Since the “First Step”-era your drum-parts have evolved to its well-known style. But according to you, what played the most important role in the formation of your sound?
Being free. The Faces were more rhythm and blues orientated and it was a different way for me to play and I was able to express myself a little more that way.
Despite the popularity of “Stay With Me”, I’d say that “A Nod's As Good As a Wink... to a Blind Horse” became probably your most spiritual work.
With such songs as “You’re So Rude”, “Love Lives Here” and many others. While “Oh La La” became more energetic and fast. Especially, from the point of view of your drum-parts. While recording “Oh La La” what did you try to achieve?
I didn't have anything specific to achieve except to play the part right. We were very fortunate to have Glyn Johns as our sound engineer who helped capture the natural sound of my drums.
I think it’s a well-known fact that The Faces, as a band, influenced the development of the punk-scene.
You were one of the main sources of inspiration for The Sex Pistols. But what do you think, has punk become a new stage in musical evolution?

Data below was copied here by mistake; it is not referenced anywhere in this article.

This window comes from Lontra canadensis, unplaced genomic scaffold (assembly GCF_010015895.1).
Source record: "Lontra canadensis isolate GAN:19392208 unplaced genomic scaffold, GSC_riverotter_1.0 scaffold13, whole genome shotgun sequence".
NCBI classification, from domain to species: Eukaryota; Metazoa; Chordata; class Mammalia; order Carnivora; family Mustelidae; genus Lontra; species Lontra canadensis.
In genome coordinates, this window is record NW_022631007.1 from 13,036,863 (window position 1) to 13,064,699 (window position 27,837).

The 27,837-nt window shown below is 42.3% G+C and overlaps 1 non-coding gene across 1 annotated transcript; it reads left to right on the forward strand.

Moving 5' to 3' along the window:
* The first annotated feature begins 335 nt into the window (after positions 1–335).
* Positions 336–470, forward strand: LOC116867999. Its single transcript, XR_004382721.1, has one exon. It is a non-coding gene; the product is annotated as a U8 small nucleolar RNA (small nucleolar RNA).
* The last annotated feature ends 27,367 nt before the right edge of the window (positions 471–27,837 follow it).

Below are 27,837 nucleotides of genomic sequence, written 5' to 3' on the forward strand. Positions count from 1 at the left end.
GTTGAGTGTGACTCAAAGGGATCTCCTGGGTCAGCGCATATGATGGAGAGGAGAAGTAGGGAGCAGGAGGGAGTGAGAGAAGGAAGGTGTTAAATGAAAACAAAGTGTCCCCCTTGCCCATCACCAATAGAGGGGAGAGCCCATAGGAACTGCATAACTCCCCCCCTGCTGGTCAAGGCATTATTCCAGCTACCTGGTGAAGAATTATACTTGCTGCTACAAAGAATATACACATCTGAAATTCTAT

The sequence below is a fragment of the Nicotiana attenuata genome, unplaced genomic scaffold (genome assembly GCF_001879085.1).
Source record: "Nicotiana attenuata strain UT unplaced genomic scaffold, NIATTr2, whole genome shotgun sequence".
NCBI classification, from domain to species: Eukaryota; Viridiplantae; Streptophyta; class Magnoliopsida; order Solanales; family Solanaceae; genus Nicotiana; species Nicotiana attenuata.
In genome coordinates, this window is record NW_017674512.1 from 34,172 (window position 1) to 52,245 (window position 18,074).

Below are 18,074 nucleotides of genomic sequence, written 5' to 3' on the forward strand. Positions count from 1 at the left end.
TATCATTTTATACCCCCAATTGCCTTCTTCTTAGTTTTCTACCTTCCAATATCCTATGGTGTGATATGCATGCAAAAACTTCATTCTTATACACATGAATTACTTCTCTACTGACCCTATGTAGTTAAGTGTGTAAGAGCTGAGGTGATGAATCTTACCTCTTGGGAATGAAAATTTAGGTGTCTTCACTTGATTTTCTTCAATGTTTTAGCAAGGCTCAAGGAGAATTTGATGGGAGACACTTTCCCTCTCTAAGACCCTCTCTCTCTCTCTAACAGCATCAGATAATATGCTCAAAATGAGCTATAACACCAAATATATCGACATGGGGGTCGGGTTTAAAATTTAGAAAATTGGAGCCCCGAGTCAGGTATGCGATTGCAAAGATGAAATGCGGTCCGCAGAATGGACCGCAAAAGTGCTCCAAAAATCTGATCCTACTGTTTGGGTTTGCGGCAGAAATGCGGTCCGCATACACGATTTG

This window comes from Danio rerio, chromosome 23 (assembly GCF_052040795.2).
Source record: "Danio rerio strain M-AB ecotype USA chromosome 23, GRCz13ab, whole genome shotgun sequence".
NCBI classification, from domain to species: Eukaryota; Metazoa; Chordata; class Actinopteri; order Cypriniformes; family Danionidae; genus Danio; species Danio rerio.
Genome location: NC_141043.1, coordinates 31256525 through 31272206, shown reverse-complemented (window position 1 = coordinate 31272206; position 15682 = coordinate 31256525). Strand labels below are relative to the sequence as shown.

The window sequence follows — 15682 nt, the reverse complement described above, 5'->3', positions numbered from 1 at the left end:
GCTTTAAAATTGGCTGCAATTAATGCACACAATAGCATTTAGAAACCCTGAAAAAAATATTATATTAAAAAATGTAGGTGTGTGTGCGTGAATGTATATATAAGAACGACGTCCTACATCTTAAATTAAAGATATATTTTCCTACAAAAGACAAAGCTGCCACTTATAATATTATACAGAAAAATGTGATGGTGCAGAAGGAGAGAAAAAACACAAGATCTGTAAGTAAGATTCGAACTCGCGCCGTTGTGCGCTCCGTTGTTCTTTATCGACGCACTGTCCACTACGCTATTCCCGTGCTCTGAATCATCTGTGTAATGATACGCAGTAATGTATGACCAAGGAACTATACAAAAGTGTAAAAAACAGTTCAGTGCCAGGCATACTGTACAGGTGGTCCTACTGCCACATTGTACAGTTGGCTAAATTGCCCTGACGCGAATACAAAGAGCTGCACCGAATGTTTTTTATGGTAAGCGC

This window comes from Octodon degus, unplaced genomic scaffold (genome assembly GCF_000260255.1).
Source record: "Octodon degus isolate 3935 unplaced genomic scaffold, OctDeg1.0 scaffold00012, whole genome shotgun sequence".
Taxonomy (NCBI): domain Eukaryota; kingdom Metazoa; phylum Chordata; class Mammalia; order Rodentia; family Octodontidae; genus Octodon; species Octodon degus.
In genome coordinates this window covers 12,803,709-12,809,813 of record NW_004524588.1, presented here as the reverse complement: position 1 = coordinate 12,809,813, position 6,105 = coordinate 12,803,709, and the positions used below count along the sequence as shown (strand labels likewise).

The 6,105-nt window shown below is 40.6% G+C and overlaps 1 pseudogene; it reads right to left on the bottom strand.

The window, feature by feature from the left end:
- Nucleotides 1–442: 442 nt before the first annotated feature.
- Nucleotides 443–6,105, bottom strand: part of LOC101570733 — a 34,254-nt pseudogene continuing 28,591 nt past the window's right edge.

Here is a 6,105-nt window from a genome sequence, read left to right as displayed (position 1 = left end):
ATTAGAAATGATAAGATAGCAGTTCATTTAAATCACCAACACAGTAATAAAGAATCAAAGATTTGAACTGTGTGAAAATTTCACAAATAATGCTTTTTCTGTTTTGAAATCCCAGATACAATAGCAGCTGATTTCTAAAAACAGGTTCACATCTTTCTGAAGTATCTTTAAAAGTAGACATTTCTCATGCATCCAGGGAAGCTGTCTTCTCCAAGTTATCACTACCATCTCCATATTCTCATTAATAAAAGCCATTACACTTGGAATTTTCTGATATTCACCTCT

From my point of view punk is an expression of free movement in music but I wasn't a big fan of it myself but I do love the excitement that it created.
Preparing for an interview, I found a lot of different articles with rumors about the release of your fifth album. Have you ever thought about going to the studio again?
Yes. It would be lovely to do that. There's only 3 of us from the Faces left but I would love the opportunity to get back in the studio. Wouldn't that be nice.
After Keith Moon passed away you were invited to join The Who. Could you please tell me what you felt at the beginning of your work – were there any doubts?
There's always an element of doubt in anything you do and this was a hard act to follow and I could only play myself. I could not copy Keith Moon and I made this clear when joining the band. I just tried to play the part with him in mind.
Together with the band you recorded two iconic albums in their discography: “Face Dances” and “It’s Hard”. What can you say about that period of your creativity and what do you think about these albums now?
I'm very proud to have played on them. “You Better You Bet” is one of my favourites, also “Cry If You Want” and “Eminence Front”.
After the breakup of the Faces you reunited and toured several times. In particular, you played your last tour in 2015. What is it like playing drums with old colleagues after all these years?
It was like nothing had changed. It was fantastic to be with each other again. Just like when I got back together with The Who in 2014 for a one off gig.
With this question, I'd like to finish this interview...What’s the power of rock-n-roll for you?
The ability to convey your emotion as a musician onto a track.
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ERNEST MOON • “Our interest in the literary arts is equal to that of music.”